Saturday, August 11, 2012

August 11, 2012 Shorebird watching along the Ottawa River

The weather conditions have been excellent for the past 2 days for grounding, temporarily bringing down shorebirds to the extensive mudflats for resting or feeding. With the intermittent light rain, fog, and general low clouds there was a nice fallout of shorebirds yesterday, August 10th at Constance Bay.  The highlight was 4 Whimbrels which flew in and landed for a brief time before continuing down river. Ben and I first heard one bird calling and within a minute Ben had picked the small flock out as they made their way to the shoreline. After about 20 minutes of resting they were off again. It was interesting to see that the Whimbrels landed with other shorebirds and gulls that were resting/feeding along the shoreline. Definitely, birds attract birds! We counted a total of 11 species of shorebirds: 15 adult Black-bellied Plover (some still in full breeding plumage), 40+ adult  Semipalmated Plover, 1 Killdeer, 25 adult Greater Yellowlegs, 6 adult Lesser Yellowlegs, 4 adult Sanderling, 75+ (mainly juvenile) Semipalmated Sandpiper, 250+ Least Sandpiper (mainly juvenile), 1 adult White-rumped Sandpiper, and 12 adult Pectoral Sandpiper.
We also checked Shirley's Bay and Andrew Haydon Park and observed a small number of shorebirds, mainly Least and Semipalmated Sandpipers, 2 adult Black-bellied Plover, both Greater and Lesser Yellowlegs (both adult and juvenile), Semipalmated Plover and 1 adult Caspian Tern. At Deschenes Rapids there was a nice concentration of water birds including 16 adult Caspian Tern, 44 Common Tern, 4 adult Bonaparte's Gull, 3 adult Sanderling and 2 adult Great Black-backed Gull. The Great Egret colony on Conroy Island was doing well with a total of 16 birds including 3 nests with 3-4 young that are almost fledged. We also had another possible nest but couldn't be sure due to the vegetation. There was also a juvenile Peregrine Falcon hunting below the rapids. With overcast conditions lots of swallows and swifts were feeding low over the water. We counted 350+ Barn, 250+ Tree, 100+ Bank, 15 Cliff, 2 Northern Rough-winged, and a few Purple Martins. At least 30+ Chimney Swifts were sighted.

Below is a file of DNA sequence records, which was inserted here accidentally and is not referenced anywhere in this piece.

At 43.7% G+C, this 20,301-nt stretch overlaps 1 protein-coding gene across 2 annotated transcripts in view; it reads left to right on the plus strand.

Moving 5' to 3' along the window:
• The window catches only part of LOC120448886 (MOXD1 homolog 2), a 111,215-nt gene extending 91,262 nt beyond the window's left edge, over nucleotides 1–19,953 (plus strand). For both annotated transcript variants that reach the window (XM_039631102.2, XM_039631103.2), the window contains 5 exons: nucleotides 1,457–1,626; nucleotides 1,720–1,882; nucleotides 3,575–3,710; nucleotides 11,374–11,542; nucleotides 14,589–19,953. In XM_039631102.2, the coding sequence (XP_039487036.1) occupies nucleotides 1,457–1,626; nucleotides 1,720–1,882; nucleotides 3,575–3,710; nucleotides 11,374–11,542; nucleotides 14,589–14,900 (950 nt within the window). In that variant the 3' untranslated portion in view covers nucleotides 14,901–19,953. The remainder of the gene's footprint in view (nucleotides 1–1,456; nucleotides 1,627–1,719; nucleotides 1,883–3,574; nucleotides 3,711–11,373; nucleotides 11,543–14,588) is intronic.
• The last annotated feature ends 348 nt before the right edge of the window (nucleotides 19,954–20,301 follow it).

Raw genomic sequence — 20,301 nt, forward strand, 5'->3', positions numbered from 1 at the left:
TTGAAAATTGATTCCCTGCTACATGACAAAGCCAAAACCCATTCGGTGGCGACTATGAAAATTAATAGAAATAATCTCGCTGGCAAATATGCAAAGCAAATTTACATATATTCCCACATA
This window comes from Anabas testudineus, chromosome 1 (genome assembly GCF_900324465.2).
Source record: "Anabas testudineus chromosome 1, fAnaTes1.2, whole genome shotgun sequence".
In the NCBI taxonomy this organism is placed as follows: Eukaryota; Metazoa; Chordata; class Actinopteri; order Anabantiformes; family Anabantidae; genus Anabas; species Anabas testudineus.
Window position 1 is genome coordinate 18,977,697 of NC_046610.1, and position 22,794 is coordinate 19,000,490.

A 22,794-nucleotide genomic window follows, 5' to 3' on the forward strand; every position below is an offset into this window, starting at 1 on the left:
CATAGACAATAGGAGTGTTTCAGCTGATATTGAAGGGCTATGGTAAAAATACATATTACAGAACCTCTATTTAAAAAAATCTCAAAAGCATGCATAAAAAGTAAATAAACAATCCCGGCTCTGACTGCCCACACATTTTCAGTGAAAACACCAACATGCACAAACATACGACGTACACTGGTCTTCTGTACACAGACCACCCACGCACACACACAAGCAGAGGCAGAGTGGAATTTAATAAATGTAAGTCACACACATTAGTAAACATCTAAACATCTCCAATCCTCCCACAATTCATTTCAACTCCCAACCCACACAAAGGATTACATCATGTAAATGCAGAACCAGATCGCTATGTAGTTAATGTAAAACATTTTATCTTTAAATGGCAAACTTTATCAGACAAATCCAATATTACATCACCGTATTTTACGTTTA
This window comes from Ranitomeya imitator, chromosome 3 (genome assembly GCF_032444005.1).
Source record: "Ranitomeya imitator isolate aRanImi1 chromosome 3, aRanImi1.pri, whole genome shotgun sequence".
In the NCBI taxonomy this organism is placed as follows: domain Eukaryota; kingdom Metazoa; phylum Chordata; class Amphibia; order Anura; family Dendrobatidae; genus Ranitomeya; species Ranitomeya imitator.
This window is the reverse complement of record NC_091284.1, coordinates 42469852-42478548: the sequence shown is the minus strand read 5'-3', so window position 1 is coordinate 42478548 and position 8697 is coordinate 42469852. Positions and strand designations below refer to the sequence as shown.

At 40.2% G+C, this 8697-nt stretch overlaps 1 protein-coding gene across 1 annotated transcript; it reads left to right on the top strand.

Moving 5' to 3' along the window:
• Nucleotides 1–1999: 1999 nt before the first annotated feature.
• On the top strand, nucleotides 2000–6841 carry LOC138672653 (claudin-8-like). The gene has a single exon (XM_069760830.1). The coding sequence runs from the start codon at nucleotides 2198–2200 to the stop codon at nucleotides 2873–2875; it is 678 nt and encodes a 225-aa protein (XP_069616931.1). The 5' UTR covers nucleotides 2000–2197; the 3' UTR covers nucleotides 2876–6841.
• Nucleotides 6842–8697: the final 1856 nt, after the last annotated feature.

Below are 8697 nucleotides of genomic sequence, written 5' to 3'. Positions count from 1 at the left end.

Today, August 11th, I did a quick check and found most of the shorebirds had move on but 3 juvenile Red-necked Phalarope were feeding along the shoreline at the end of Whistler Road along with 1 Baird's Sandpiper. There are a number of access lanes along Bayview Drive between #704 and #872  that give you a good view of the mudflats. The water level along the Ottawa River has gone up recently due the the rain.

Juvenile Semipalamated Sandpiper

Juvenile Least Sandpiper (front) with adult moulting Semipalmated Sandpiper (back).

Juvenile Red-necked Phalarope.

The flock of three juvs. feeds on acquatic insects in the shallow water.

Juvenile Least Sandpiper.

A Eastern Kingbird joins in the feeding frenize on the mudflats.

Whimbrels are very strong flyers and rarely land in eastern Ontario during migration unless serve weather conditions bring them down.

The four Whimbrel rest breifly before heading down river.

An adult Semipalmated Sandpiper feeds along the mudflat.

The Semipalmated Plover is a regular fall migrant throughout eastern Ontario. Look for them along the shorelines/mudflats and at sewage lagoons.

No comments: